I immediately fetched a plate from the guesthouse kitchen and piled it high with all sorts of goodies for the guys that work here. I don't think they experience too much kindness. They all work 7 days a week and don't even have a space to stay. When I come home at 1 or 2 am sometimes, I can see them all scattered about on the floor, many of them cuddled up with each other, a single candle lit in the corner to keep the mosquitoes away. Some are in the lobby, some in the dining room, and the remainder in the kitchen. There are about 10 of them. Just the smiles and ambiguous excitement that ensued from the sight of the candy laden plate was enough for my Christmas present. One of the smaller guys walked up to me and shook my hand saying, "Happy Christmas!" Wonderful.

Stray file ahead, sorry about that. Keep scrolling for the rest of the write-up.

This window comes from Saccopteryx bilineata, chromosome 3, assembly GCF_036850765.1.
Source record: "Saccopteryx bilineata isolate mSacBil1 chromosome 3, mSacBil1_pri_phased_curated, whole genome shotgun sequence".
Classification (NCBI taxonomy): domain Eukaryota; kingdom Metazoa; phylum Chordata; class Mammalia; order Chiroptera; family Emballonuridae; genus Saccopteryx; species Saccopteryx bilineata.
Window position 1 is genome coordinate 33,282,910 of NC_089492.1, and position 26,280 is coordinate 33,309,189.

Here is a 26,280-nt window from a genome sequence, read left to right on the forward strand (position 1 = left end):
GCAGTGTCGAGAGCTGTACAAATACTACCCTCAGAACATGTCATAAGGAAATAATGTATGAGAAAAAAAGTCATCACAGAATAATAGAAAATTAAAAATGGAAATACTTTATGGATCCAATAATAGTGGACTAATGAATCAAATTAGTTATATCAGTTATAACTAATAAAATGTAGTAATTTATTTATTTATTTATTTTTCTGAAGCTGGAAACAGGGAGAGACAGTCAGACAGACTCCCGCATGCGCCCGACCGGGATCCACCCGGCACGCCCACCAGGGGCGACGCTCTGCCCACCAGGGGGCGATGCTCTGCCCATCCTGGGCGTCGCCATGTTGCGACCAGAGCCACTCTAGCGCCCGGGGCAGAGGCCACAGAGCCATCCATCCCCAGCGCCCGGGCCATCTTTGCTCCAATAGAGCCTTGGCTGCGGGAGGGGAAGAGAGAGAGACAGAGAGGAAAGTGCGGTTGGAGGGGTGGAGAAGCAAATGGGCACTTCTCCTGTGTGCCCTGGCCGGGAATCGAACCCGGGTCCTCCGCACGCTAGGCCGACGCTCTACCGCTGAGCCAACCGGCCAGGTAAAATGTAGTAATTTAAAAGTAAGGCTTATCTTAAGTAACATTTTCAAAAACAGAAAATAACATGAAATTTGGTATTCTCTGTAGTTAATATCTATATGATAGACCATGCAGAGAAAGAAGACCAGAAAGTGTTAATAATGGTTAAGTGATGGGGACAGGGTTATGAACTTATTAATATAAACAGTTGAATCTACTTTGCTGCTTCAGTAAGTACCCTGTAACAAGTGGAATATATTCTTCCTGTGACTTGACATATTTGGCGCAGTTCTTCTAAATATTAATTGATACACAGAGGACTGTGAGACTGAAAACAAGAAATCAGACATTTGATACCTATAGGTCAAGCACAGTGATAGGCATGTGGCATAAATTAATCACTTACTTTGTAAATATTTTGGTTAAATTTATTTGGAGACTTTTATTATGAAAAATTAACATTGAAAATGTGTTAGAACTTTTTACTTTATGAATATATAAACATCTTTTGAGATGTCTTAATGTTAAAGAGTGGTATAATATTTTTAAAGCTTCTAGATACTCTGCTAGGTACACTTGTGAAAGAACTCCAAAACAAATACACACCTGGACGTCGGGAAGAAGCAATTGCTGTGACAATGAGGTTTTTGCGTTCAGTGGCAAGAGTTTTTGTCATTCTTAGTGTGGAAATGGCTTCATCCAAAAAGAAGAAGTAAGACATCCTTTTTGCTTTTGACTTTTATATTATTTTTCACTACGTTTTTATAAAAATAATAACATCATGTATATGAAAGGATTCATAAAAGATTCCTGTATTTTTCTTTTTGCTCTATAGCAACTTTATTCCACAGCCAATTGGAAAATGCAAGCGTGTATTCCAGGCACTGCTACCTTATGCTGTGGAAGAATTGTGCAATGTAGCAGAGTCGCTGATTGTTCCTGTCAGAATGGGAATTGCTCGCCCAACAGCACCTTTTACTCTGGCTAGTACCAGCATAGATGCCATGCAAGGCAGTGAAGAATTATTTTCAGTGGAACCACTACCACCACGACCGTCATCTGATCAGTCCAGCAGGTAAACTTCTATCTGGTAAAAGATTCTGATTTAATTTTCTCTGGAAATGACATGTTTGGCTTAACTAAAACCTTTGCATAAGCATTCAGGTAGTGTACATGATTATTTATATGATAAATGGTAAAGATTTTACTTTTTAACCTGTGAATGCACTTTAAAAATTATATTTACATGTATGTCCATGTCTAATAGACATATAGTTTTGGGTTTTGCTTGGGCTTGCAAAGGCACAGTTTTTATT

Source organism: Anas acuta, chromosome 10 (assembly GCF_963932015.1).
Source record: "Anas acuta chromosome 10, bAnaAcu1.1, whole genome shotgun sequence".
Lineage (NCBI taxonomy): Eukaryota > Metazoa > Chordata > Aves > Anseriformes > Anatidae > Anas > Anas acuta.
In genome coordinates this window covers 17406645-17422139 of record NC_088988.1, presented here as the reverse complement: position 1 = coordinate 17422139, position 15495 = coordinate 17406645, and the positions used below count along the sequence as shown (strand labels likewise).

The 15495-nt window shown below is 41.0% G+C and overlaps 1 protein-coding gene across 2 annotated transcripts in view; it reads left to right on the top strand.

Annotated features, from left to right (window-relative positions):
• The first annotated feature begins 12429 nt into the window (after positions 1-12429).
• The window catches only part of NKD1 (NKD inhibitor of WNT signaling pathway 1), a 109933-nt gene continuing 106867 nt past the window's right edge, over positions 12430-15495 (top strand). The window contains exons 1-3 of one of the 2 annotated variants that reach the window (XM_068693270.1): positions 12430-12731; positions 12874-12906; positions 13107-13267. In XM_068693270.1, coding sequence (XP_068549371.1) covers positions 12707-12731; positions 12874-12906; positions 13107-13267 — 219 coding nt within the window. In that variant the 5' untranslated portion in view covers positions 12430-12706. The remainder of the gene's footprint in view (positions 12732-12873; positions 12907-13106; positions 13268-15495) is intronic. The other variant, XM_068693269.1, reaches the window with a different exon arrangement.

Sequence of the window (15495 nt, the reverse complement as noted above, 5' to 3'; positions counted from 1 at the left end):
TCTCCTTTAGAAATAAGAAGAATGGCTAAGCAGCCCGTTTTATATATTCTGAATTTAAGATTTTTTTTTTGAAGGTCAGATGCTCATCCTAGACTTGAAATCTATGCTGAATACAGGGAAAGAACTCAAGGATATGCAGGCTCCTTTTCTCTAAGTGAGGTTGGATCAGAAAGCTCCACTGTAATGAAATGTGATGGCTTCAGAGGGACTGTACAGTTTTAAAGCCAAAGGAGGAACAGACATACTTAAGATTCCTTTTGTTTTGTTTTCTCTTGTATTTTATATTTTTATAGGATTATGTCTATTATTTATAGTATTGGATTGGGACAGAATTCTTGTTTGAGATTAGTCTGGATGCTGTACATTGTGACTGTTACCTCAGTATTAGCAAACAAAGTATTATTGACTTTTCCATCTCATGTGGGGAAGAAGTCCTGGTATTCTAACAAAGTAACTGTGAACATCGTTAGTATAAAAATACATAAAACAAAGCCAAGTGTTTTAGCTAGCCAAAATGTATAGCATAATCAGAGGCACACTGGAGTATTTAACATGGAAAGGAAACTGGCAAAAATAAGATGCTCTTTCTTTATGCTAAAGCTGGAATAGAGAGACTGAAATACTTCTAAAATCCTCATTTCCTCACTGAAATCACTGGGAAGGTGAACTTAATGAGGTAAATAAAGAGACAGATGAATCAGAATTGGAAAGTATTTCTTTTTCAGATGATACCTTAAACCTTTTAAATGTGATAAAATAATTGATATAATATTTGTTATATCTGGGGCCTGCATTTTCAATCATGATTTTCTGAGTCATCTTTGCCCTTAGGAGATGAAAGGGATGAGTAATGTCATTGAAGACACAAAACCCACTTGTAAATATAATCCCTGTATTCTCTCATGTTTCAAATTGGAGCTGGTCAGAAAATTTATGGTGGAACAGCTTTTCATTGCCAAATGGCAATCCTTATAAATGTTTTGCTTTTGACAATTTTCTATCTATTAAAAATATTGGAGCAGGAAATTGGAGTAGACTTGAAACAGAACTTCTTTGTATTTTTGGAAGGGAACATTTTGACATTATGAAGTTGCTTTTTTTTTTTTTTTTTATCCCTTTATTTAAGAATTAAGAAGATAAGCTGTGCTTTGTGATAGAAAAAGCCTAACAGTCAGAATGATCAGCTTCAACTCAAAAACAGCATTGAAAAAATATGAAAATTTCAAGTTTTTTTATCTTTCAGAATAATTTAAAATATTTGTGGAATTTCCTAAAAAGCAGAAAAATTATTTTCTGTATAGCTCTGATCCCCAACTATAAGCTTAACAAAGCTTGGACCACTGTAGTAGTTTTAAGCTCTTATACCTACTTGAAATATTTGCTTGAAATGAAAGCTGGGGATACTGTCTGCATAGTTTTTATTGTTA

So on this Christmas Eve, I want to thank all of you for your love and support, your kind wishes, and your season's greetings. You've all influenced my life in some way shape or form, and for that I am forever grateful. From my religion to yours, Merry Christmas! Happy Hanukkah! Season's Greetings! Happy Holidays!

With much love,